So enjoy a very long, but well written pizza blog from:
Brad C. Hodson
Naples, Italy is known for a few things. Its stunning views of the Amalfi Coast. Its Circumvesuviana that takes hordes of tourists every day to the ruins of Pompeii. Its history, dating all the way back through French and Spanish periods to the ancient Greek city of Neapolis. Its churches, old and resplendent, and filled with the blood and bones of saints. Its traffic, one of the most chaotic and uncomprehensible sights any traveller could ever be witness to. Its garbage, recently in the news. And, most importantly, its pizza.
We were very curious about the pizza in Naples. It's said, after all, that Naples is the birthplace of pizza. We had heard several stories about the pizza there- how it's simpler, yet more flavorful than any pizza we have here in the States. We had also heard how the garbage crisis (mostly cleaned up by the time we arrived) had spoiled the famous mozzarella di buffala cheese in the region and, by extension, possibly spoiling the pizza. But who could visit Naples and not try the local cuisine?
So we fought through the crowded streets of what could have been a third world country, dodging Vespas and attempting to speak to locals (who speak their own dialect- but that's another story altogether), eventually stumbling into our first pizzeria. The waiter, Giacomo, was an older man dressed in white who seemed quite content to sit in an empty establishment and read his paper. He sighed when we walked in, put out his cigarette, slammed two menus down, and walked away without a word.
Eventually Giacomo returned. In broken Italian, I proceeded to ask him a few things about the establishment. He was tight lipped, and kept replying with "Che volle?" The choices were limited- traditional Napolitano pizza only comes in two varieties, after all. There is the Marinara- which is simply olive oil, garlic, and tomatoes- and then there's the Margherita, named in honor of the late Queen of Italy, and topped with tomato sauce, basil, and mozzarella. I had the Marinara, my wife had the Margherita, and of course we shared. Both were good (and the brick oven crust was especially delicious) but I hadn't felt that we had seen the best of Naples' pizzas yet.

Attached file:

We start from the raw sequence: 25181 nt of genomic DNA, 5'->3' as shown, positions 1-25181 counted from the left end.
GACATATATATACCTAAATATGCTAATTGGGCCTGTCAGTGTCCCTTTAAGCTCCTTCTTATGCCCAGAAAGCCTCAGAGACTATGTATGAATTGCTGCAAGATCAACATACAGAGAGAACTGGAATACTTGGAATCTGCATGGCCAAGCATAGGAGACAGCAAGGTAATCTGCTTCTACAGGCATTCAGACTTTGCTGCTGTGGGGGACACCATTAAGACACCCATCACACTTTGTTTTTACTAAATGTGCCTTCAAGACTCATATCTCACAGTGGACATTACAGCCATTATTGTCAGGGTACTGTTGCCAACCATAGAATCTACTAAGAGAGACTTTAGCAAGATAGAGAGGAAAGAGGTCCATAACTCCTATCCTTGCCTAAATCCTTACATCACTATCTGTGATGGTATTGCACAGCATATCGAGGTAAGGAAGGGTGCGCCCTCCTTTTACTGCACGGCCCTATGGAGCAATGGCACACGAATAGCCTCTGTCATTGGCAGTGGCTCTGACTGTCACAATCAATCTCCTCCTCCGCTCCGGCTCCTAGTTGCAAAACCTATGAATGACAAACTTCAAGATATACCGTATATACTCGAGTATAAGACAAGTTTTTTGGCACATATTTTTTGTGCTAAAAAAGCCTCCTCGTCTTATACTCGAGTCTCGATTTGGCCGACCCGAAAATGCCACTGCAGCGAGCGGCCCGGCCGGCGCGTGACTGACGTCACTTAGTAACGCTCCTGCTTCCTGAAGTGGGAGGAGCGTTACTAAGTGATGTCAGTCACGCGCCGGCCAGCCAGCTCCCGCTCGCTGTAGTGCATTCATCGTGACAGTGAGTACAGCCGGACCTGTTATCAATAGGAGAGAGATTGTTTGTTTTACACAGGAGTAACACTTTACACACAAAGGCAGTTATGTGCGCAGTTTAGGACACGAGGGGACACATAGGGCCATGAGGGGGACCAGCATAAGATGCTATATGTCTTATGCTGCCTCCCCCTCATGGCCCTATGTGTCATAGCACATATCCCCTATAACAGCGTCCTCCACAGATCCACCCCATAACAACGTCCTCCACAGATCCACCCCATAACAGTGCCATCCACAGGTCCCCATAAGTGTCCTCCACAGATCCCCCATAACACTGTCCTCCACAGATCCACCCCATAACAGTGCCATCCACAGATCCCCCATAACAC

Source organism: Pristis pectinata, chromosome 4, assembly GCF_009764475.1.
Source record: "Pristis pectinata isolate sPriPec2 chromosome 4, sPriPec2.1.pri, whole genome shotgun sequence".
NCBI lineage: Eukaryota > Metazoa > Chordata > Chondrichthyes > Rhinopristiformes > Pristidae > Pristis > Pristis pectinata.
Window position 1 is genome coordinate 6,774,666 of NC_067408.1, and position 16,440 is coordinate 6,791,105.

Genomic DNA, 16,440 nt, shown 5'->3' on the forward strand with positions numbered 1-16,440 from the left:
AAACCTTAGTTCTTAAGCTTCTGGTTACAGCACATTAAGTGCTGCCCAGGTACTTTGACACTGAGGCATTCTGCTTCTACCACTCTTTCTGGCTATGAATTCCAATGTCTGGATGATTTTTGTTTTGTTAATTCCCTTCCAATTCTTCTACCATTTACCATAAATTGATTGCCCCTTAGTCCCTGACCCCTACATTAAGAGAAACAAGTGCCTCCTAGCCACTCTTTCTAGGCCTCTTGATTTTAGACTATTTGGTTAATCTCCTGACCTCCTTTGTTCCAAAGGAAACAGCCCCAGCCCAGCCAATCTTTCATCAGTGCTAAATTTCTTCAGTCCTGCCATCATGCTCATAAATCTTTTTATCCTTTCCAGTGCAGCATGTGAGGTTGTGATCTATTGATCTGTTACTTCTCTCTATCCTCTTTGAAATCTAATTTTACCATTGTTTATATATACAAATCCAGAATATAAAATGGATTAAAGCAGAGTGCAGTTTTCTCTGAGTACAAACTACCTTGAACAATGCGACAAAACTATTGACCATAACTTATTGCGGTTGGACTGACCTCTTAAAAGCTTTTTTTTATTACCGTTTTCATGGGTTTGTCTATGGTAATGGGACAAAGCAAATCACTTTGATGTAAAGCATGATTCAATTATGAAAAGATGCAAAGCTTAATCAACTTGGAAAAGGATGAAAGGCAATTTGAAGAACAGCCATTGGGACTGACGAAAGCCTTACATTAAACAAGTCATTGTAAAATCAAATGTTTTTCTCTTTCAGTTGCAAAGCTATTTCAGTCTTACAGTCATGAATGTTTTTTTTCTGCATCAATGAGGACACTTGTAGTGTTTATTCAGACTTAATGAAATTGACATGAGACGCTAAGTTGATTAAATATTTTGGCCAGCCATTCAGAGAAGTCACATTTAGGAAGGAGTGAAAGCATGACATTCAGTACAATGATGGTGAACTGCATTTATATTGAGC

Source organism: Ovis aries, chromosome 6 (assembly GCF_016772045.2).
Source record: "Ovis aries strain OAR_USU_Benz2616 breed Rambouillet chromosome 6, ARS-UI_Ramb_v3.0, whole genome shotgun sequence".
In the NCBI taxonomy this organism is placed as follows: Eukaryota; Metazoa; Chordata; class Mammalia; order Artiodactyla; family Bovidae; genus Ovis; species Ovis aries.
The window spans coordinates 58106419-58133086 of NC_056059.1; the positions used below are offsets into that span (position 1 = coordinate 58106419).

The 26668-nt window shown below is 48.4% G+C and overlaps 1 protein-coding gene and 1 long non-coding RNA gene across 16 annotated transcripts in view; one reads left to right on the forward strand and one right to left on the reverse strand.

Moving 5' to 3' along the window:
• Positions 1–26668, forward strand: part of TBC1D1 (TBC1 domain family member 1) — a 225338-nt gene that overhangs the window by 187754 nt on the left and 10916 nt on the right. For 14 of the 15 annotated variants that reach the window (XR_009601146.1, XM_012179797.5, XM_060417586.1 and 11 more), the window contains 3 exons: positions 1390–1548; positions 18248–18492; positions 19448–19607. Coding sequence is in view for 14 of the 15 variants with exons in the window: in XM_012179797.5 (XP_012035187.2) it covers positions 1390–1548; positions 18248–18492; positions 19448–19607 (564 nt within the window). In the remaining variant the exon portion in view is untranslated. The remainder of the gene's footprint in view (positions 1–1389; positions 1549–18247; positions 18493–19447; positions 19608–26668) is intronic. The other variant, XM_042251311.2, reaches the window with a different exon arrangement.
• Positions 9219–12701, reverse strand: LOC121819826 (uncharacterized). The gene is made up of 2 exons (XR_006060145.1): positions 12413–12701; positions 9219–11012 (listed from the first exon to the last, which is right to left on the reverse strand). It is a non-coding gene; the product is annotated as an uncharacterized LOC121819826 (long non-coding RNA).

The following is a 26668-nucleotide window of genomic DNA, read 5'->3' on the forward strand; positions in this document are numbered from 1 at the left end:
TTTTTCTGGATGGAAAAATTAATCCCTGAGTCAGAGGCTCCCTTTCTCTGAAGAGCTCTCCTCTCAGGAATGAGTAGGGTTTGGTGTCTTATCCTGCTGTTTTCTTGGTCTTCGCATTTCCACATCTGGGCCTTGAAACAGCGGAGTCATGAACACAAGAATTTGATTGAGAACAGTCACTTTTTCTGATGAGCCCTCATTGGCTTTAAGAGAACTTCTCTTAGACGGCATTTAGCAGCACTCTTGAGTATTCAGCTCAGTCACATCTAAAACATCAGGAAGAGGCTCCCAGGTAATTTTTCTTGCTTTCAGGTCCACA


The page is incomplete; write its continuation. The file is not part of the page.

Then, the night before we left Napoli, we walked around the corner from our B&B to Pizzeria Miracoli. Marizio, who said that his family had owned and operated Pizzeria Miracoli for five generations, greeted me warmly as I entered. "Americano?" he asked. I said "si" and his eyes lit up. He spoke slowly so I could understand, and told me how he was going to show me what good pizza was really like. His menu was a little more extensive- he had 5 pizzas listed, though the extras were variations on the two classics. He made me a Margherita, and we came back a few hours later for a Margherita delle Tre Salume.
The crust was as delicious as ever. It's thin, and cripsy, and bursts with the full flavor of fresh dough- a treat for an American. I never realized how much better fresh dough tasted- most of what we eat here, even at gourmet restaurants, is frozen. Then came the toppings- Buon Sapore! The tomato sauce, he explained, was made that morning from tomatoes picked on his family farm. It literally burst with flavors- the fresh garlic, basil, and pepper sprinkled inside danced across the tongue and really accentuated the taste of the tomato. And the mozzarella was equally fantastic. I never knew what a delicious and pungent cheese mozzarella could be but, even with the bad yield this year, this was better than any cheese I had ever had in the States. Part of the problem here at home is that our dairy products are all pasteurized which, I found out while eating cheese in Italy, saps the flavor completely. If you've never had cheese in Europe, you don't know what you're missing.
The della Tre Salumi also had three meats topping it: salami, prosciutto, and something I could not pronounce no matter how much of it I ate. These, too, were magnificent. They were good cuts, bought from a butcher that afternoon. Succulent, moist, and rich with flavor, they would have been ridiculously expensive served on a plate. But on this pizza they were heavenly- and without the expensive price tag.
Which brings me to one of the best parts about the pizza: it cost 2 euro, or roughly 3 dollars. I kid you not. Absolutely amazing. This was for a 16 inch pizza.
The pizza in Naples spoiled me. I have yet to eat a pizza here at home that has thrilled me the way that Marizio's pizza did. I'm already planning my next trip. And who knows? Maybe I'll get more daring and try Marizio's Egg and Seafood Pizza.
Pizzeria Miracoli - Naples, Italy